Or, at the beginning, you can simply add the progesterone cream while maintaining your regular prescription HRT regimen. Begin to taper off the prescription hormones after about two weeks. If you find you are still having menopausal symptoms after tapering this way, try adding in some bioidentica estrogens.
The more severe your menopausal symptoms before HRT, the slower you should wean yourself off of the estrogen you have been using. Some women can do it in a month, but you can take six to 12 weeks if you need to.
Progesterone replacement activates estrogen receptors. Many women who thought they needed to use estrogens find that progesterone alone brings them into hormonal balance, relieving their menopausal symptoms. Women who have problems with vaginal dryness - a symptom of estrogen deficiency - can use vaginal estriol cream. According to Christiane Northrup, M.D., vaginal estriol is also helpful for women with urinary incontinence.
Night sweats and hot flashes may recur in some women, who can try natural estrogens such as Bi-Est (estradiol plus estriol); talk to your doctor about these, because they are only available by prescription. Premarin will work too, if that's all you can get. Some women do well with phytoestrogen creams or supplements, such as EstroRenew.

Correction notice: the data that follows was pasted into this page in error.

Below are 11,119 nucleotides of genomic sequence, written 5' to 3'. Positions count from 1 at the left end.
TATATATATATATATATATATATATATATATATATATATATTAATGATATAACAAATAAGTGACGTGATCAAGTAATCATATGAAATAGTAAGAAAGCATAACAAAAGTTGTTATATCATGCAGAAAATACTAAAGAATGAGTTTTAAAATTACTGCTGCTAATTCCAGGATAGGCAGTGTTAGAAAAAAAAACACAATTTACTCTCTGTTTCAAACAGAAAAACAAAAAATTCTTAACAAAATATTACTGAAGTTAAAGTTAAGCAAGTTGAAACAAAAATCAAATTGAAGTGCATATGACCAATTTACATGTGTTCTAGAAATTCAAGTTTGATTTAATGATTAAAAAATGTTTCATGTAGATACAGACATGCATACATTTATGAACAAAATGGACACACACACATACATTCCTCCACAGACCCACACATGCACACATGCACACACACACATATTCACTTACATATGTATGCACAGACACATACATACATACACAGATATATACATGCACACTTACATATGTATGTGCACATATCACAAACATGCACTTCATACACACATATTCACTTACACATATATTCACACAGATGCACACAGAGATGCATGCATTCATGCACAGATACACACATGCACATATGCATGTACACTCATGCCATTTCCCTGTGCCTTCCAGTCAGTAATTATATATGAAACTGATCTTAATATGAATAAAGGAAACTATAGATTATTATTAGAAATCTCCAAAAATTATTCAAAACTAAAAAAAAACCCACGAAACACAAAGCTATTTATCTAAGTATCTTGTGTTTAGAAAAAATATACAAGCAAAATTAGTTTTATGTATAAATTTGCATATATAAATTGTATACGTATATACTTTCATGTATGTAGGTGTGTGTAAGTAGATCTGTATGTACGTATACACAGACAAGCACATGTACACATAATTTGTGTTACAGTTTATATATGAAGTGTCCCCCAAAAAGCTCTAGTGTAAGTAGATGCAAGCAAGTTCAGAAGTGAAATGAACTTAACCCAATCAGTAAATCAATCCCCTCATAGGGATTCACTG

Experiment to see what combination works best for you, but stay on the progesterone cream if you use any estrogens at all.
The good news on natural HRT gets even better: the bioidentical hormones are every bit as good at healing menopausal complaints, and they don't increase risk of breast cancer or other diseases when they're used properly. They have been found to increase bone mineral density and to protect the uterus against the carcinogenic effects of estrogens just as well as the synthetic progestins.
In short, you can take advantage of the benefits of hormone replacement therapy without the undue risks of conventional estrogen/progestins. You no longer have to cling to your outmoded HRT regimen because of withdrawal symptoms. Live a life free of menopausal symptoms and protect yourself against osteoporosis and heart disease by gradually shifting to bio-identical hormones.
ŠAlternative Medicine Network 2009